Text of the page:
Optic Lobe

Insect photoreceptor cells are arranged in a two-dimensional lattice in the compound eye, in a somewhat spherical sheet called the retina. . The optic lobe of the protocerebrum contains the neuroils concered with the preprocessing of visual information from the retinal photoreceptors. In Lepidoptera including the silkmoth, the optic lobe consists of lamina (La), medulla (Me), and Lobula complex. Information from photoreceptor cells is transmitted and processed in this sequence. The lobula complex consists of two parts, Lobula and Lobula plate, that perform information processing in parallel. The four neuropils mentioned above possess columnar structures, which are stratified in the vertical direction. In these columns, the constituent neurons are arranged two-dimensionally as the photoreceptor cells are, in a retinotopic (or visuotopic) fashion, similar to arrangements in the mammalian visual system. Visual information processed in the optic lobe is transmitted to higher protocerebral areas and integrated with other information, for example from the ocellar system and mechanoreceptive systems, in particular those sensitive to air currents (wind). Then the integrated information is transmitted further to motor circuits in the thoracic ganglia and employed for functions such as head movements and flight control.

Optic lobe function

Lamina (=lamina ganglionaris)
The lamina’s main function in visual information processing appears to be contrast enhancement. Lamina monopolar neurons, second-order visual neurons that receive direct input from photoreceptors (=retinula cells), which invoke excitatory responses when at the center of the receptive field of a monopolar cell but inhibitory responses when in the surround receptive field. This mechanism is called lateral inhibition and was first observed in the Limulus ventral eye, although it is a general feature probably found in all eyes used for image perception. Due to this mechanism, the lamina monopolar cells show only small responses to illumination of the whole eye but much larger responses when patterns are presented that predominantly excite a monopolar cells receptive field center.

Some neurons in the medulla show excitatory responses when a presented object is moving in one direction but inhibitory responses when the object is moving in the opposite direction. Such neurons respond to the movement of an object within a very small area hence are called local motion detector neurons (I don’t know the name of such neurons). They are arranged orderly in the whole medulla so that an object moving in any direction can be detected by a subset of these neurons. These cells are supposed to be at the basis of movement detection in all areas of the visual field by insects. It has been reported that the medulla also processes color information in the bumble bee.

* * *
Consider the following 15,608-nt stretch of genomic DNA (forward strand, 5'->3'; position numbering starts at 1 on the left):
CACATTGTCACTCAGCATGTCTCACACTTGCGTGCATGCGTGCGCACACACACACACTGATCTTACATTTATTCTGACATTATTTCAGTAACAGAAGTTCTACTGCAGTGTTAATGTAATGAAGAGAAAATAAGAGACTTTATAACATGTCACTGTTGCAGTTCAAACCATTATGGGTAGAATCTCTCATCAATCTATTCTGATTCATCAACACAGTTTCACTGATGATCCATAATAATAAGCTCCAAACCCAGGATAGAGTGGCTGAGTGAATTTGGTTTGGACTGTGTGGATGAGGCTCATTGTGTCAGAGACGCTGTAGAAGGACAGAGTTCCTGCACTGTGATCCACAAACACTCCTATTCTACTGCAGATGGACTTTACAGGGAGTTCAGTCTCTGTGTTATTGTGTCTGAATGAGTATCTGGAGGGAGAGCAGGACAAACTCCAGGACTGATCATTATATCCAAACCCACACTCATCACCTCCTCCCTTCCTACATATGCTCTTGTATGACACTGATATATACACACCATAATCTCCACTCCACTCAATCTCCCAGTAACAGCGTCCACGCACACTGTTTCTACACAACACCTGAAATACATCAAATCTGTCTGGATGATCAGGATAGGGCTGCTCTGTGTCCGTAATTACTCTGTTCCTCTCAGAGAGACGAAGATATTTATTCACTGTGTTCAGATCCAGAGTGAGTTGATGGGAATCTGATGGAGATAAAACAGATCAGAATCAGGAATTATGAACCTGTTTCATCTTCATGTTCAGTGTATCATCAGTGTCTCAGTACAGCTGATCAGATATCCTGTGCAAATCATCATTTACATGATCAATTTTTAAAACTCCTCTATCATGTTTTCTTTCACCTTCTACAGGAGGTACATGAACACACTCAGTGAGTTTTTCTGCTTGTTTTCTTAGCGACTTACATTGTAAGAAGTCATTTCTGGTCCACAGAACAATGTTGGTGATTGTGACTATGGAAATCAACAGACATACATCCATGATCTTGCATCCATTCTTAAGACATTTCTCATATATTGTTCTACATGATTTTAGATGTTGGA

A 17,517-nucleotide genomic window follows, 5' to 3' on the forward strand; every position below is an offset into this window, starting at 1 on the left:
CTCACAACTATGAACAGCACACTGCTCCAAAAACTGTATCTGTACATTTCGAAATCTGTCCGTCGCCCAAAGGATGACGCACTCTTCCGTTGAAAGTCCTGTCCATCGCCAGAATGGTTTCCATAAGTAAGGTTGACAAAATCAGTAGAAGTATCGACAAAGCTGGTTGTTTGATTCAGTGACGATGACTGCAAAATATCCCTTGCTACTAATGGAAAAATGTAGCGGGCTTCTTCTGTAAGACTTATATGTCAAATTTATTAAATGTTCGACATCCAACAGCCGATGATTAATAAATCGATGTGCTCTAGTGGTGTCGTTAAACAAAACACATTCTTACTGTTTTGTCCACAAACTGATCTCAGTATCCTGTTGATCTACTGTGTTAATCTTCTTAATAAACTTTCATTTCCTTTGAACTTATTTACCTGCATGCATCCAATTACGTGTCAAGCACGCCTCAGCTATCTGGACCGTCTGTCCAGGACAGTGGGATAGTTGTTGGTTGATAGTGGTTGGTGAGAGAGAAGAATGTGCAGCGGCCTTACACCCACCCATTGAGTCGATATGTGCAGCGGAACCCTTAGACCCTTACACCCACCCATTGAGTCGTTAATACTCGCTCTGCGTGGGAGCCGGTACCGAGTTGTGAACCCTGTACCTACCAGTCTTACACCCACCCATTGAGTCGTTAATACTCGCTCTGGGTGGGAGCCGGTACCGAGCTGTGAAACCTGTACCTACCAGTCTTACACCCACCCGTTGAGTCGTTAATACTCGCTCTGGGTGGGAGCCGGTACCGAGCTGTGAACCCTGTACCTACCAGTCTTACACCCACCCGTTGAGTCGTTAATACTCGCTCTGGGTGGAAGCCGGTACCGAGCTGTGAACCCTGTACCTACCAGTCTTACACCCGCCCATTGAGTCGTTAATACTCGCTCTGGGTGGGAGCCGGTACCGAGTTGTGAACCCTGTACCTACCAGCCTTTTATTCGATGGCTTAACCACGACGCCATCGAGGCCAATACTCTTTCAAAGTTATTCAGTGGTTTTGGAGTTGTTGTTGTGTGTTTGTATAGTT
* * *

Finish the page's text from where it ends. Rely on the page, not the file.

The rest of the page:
In contrast to lamina and medulla, which process information from small areas of the visual field, the lobula integrates information from large areas of or the entire visual fields to abstract visual information from the whole retinal input. For instance, the lobula system can identify object shapes.

Neurons in the optic lobe

There are three classes of neurons that form the neural circuits in the optic lobe: photoreceptor neurons, intrinsic neurons and projection neurons. Intrinsic neurons arborize within the optic lobe and projection neurons connect optic lobe and central brain. Projection neurons are further classified into two types: centripetal neurons projecting from the optic lobe to the central brain and centrifugal neurons projecting from the central brain to an optic lobe (centrifugal neurons are less commonly reported). Neuron in the optic lobe has been investigated in great detail in Drosophila. Therefore, we describe neurons in the optic lobe of Drosophila as a representative example, despite the fact that there are significant differences in eye design between Diptera and other insects (and arthropods). Even in Drosophila the description and identification of neurons in the optic lobe is still incomplete. These two shortcomings should be considered when using the information in this section.

Lamina intrinsic neurons (amacrine cells) are neurons whose entire processes are confined to the lamina. Photoreceptor neurons (R1-6) extend their axons to a lamina [It may be necessary to explain that R1-6 are part of the neural superposition system, maybe in a “retina” section?]. Some of photoreceptor neurons (R7,8) extend their axons to the medulla, bypassing the lamina. Lamina monopolar neurons extend their axons to the medulla through the external optic chiasm [explain that visual field is inverted by the chiasm?]. Lamina wide field neurons (La wf 1, 2) and T1-cells, both of which have their somata in a soma layer between the lamina and the medulla have axonal projections within the lamina. C2, 3 centrifugal neurons have axonal projections though the medulla and into the lamina. Lamina tangential neurons, and lamina projection neurons are centripetal neurons with axonal projections in the protocerebrum (Fischbach and Dittrich, 1989).